The front door panels are designed to offer lots of storage, but the centre console and glove compartment are both relatively small, as are the two cupholders at the front of the console, meaning there aren’t any convenient places to daily carry items. That said, I did enjoy the heated seats and heated leather-wrapped steering wheel, even if the leather felt among the cheapest in the segment.
Where the Outlander’s interior does earn back some credit is in the rear. The second row offers loads of head and legroom, and a comfortable split bench that can be reclined to some extent for passenger comfort on longer road trips. There is a third row, but it’s not a place you’d want to put adults or even teenagers for any real length of time, unless you’re in a pinch. Both rows fold flat to make way for bulky cargo, but the headrests for the third row have to be removed and stowed in a compartment in the trunk floor – not something that’s required for most other crossovers.
There are two engines available in the Outlander, the base engine is a fairly tame 2.4L four cylinder with 166 horsepower and a CVT. The other engine is a naturally aspirated 3.0L V6 coupled with a six-speed Sportronic automatic, including a set of paddle shifters. The engine puts out 224 horsepower and 215 lb-ft. of torque at 3,750RPM and while that doesn’t sound impressive by today’s standards, the sharp power delivery means that this is very usable power and the Outlander feels peppy both in the city and on the highway. Hard acceleration even generates a pleasant high-tone hum from the exhaust that only a V6 can produce.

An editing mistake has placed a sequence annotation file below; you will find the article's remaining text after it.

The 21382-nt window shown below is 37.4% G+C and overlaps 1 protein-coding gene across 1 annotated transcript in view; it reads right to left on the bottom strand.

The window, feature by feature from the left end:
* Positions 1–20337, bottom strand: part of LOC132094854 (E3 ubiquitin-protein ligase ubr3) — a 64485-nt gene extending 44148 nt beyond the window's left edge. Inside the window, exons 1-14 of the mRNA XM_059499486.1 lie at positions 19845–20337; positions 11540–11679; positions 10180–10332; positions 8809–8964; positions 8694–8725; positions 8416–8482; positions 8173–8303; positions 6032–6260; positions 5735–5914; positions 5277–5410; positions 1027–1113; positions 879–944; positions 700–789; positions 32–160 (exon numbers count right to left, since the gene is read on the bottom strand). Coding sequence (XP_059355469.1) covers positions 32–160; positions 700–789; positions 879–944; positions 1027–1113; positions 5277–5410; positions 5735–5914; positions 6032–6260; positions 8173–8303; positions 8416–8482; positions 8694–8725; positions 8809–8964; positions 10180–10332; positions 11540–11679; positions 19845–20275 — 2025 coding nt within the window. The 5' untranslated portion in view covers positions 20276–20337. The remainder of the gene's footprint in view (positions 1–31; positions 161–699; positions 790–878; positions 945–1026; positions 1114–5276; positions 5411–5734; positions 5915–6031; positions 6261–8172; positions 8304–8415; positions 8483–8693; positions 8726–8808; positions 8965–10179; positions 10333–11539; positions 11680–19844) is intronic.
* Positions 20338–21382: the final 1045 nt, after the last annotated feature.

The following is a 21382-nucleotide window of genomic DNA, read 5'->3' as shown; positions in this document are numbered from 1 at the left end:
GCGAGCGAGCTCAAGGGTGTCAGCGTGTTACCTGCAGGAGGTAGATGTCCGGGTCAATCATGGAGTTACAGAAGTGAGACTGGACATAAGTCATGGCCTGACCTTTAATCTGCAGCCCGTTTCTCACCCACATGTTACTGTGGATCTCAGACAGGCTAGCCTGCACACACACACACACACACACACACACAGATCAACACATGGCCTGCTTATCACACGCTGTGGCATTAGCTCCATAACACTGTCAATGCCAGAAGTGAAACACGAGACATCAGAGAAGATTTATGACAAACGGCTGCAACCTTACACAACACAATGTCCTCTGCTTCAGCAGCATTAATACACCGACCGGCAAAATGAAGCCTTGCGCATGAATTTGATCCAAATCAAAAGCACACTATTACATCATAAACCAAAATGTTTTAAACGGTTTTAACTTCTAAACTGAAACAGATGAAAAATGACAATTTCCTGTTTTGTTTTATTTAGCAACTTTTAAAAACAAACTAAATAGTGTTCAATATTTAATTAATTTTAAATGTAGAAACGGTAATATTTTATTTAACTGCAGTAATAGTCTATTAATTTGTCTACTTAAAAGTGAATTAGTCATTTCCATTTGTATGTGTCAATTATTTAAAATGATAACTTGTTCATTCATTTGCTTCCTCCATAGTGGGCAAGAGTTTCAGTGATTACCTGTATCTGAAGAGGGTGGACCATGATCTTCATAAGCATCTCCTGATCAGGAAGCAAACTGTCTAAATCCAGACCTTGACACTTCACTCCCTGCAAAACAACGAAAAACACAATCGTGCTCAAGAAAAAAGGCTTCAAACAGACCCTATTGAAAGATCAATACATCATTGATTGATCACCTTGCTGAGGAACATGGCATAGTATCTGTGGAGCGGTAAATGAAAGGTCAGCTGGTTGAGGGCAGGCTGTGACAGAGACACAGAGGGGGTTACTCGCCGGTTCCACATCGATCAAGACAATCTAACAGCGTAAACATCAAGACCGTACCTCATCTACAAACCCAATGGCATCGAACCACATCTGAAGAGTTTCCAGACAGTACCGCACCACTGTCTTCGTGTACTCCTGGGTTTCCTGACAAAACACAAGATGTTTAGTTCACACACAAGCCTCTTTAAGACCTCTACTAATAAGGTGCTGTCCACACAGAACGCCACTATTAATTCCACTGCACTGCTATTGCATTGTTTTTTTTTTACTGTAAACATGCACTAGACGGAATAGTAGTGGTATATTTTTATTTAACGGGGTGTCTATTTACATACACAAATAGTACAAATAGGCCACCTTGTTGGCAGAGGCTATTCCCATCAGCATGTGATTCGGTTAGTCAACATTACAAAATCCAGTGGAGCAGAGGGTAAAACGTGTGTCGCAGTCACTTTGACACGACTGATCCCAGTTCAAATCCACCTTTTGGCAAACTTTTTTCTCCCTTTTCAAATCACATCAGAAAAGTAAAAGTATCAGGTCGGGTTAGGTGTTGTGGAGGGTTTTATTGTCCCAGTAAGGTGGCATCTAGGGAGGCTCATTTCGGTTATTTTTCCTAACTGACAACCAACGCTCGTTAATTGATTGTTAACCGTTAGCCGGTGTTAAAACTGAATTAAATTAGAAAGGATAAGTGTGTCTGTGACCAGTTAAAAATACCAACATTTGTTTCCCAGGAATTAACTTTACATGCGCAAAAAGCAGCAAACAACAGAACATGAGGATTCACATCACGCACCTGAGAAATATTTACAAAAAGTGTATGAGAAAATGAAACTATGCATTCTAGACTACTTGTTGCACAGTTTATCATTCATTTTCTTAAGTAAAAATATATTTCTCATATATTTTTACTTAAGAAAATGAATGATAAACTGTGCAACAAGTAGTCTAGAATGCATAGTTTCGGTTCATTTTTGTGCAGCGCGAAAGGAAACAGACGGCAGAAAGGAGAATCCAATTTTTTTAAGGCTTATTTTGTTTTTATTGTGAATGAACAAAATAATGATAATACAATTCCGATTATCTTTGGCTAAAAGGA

While the V6 powertrain delivers on refinement, the unfortunate part is that the rest of the driving experience of the Outlander does not. Ride quality is subpar, as are the noise levels inside the cabin. The steering is vague and even some lightly spirited driving through corners has the Outlander getting a bit unsettled. Highway cruising is better, and aside from the noise intrusion, the V6 does settle into a nice relaxed. As strictly a family hauler these characteristics are acceptable, but the lack of confident handling and noisy cabin are likely shortcomings that would be hard to live with.